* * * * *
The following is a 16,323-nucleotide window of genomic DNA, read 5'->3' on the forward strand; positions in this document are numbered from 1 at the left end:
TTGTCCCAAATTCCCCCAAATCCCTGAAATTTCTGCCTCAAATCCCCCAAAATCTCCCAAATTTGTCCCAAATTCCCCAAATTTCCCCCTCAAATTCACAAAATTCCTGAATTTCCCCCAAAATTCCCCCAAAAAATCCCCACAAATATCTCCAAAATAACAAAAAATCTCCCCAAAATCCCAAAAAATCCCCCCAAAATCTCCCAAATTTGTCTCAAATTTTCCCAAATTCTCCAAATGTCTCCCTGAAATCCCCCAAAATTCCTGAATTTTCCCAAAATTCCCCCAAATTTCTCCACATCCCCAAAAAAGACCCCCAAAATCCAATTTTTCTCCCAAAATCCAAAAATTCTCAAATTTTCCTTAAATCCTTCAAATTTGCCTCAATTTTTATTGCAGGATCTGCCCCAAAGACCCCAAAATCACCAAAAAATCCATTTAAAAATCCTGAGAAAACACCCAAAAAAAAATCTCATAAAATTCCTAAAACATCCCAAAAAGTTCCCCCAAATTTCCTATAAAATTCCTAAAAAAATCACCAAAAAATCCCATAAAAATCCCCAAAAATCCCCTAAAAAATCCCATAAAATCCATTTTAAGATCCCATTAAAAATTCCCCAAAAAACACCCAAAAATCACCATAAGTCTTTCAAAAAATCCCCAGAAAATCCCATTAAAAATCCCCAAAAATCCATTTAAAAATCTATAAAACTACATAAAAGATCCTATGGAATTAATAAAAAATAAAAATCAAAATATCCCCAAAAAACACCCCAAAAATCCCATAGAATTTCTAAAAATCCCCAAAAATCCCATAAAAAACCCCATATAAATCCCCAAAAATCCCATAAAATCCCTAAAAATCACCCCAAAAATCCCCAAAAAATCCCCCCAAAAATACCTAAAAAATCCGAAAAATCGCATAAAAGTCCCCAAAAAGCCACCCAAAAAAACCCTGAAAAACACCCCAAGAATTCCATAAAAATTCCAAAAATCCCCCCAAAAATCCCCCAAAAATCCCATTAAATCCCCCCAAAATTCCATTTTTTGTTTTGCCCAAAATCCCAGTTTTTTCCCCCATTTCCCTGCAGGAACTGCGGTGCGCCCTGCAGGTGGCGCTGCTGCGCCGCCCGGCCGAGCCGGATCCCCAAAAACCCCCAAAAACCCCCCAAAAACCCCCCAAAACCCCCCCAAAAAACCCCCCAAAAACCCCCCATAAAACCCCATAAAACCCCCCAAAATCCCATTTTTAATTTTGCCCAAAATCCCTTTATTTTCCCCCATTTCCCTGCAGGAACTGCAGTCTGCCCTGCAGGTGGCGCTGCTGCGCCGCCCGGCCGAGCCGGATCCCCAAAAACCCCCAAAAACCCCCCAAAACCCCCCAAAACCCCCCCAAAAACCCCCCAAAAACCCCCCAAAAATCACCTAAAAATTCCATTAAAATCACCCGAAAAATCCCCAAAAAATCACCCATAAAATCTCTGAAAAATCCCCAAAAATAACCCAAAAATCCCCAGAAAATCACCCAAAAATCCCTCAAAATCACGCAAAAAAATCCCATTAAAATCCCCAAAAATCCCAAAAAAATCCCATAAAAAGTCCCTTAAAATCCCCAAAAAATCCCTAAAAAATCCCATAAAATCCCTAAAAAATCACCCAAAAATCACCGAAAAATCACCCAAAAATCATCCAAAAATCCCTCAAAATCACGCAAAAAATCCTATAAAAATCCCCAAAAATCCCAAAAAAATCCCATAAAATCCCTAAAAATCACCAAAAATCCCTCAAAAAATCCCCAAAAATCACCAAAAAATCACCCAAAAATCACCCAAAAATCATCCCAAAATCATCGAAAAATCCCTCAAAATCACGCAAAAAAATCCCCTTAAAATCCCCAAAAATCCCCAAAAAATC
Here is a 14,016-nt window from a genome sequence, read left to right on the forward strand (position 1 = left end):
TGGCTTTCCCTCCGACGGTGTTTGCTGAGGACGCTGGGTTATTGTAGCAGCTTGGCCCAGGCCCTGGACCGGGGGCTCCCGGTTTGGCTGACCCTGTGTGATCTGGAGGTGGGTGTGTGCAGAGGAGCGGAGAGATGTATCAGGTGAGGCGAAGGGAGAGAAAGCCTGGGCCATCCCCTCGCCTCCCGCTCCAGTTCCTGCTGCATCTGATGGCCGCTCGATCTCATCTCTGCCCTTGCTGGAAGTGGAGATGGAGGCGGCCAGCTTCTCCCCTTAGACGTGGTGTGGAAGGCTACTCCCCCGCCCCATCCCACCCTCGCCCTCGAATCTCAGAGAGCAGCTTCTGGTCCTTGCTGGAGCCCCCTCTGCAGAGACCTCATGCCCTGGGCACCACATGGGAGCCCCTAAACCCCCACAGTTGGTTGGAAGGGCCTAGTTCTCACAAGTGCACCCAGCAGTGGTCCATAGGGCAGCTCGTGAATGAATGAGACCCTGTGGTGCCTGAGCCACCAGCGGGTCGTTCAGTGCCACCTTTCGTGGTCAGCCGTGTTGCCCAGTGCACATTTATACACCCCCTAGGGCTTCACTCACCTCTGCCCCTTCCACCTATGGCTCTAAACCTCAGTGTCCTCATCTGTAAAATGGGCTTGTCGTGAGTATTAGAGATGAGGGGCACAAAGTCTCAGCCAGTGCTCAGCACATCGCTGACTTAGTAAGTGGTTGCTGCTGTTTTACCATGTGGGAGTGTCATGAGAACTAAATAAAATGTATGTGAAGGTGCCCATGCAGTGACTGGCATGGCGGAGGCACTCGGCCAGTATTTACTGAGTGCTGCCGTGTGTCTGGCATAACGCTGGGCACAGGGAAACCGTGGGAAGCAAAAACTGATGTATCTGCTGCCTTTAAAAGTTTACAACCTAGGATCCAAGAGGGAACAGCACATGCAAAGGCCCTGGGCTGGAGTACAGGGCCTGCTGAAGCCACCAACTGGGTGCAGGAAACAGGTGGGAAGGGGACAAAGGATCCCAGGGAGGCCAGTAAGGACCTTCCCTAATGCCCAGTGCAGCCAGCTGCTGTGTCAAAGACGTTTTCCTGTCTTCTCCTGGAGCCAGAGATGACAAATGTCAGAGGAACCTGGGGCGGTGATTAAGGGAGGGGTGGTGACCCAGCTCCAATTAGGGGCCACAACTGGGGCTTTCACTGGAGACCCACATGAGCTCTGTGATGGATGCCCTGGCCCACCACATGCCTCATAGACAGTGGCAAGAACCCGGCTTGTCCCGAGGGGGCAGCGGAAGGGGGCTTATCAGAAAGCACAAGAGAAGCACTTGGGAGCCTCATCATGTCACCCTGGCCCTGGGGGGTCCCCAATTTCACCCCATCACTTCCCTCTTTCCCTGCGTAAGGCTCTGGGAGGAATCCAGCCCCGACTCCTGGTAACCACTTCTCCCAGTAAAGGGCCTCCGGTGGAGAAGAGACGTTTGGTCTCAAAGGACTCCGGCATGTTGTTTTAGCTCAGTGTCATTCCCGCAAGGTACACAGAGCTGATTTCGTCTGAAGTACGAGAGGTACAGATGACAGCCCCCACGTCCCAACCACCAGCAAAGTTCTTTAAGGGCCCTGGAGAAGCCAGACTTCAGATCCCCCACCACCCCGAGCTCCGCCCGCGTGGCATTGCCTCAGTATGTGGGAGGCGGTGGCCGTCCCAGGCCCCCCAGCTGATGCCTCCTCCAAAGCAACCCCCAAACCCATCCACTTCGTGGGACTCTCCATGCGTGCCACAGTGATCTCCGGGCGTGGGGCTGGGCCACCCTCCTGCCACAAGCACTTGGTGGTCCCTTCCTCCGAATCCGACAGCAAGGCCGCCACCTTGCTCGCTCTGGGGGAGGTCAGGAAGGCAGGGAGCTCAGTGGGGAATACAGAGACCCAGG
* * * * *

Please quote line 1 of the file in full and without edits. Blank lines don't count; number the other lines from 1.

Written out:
The following is a 16,323-nucleotide window of genomic DNA, read 5'->3' on the forward strand; positions in this document are numbered from 1 at the left end: